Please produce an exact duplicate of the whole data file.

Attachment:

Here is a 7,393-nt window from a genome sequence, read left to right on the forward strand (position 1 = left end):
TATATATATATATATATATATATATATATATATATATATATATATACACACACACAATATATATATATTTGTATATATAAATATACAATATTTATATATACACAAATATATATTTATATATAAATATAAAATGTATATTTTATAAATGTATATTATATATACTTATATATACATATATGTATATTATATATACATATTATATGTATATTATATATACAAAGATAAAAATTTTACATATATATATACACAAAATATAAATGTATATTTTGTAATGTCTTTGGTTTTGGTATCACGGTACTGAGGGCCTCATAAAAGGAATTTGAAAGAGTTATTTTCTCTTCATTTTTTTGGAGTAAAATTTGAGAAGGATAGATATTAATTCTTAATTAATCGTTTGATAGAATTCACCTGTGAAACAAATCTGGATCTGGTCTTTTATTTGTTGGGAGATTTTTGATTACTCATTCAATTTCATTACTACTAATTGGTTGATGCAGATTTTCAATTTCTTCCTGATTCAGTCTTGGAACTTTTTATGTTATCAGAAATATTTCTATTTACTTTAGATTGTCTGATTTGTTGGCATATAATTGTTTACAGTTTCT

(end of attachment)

Here is a 7,393-nt window from a genome sequence, read left to right on the forward strand (position 1 = left end):
TATATATATATATATATATATATATATATATATATATATATATATACACACACACAATATATATATATTTGTATATATAAATATACAATATTTATATATACACAAATATATATTTATATATAAATATAAAATGTATATTTTATAAATGTATATTATATATACTTATATATACATATATGTATATTATATATACATATTATATGTATATTATATATACAAAGATAAAAATTTTACATATATATATACACAAAATATAAATGTATATTTTGTAATGTCTTTGGTTTTGGTATCACGGTACTGAGGGCCTCATAAAAGGAATTTGAAAGAGTTATTTTCTCTTCATTTTTTTGGAGTAAAATTTGAGAAGGATAGATATTAATTCTTAATTAATCGTTTGATAGAATTCACCTGTGAAACAAATCTGGATCTGGTCTTTTATTTGTTGGGAGATTTTTGATTACTCATTCAATTTCATTACTACTAATTGGTTGATGCAGATTTTCAATTTCTTCCTGATTCAGTCTTGGAACTTTTTATGTTATCAGAAATATTTCTATTTACTTTAGATTGTCTGATTTGTTGGCATATAATTGTTTACAGTTTCT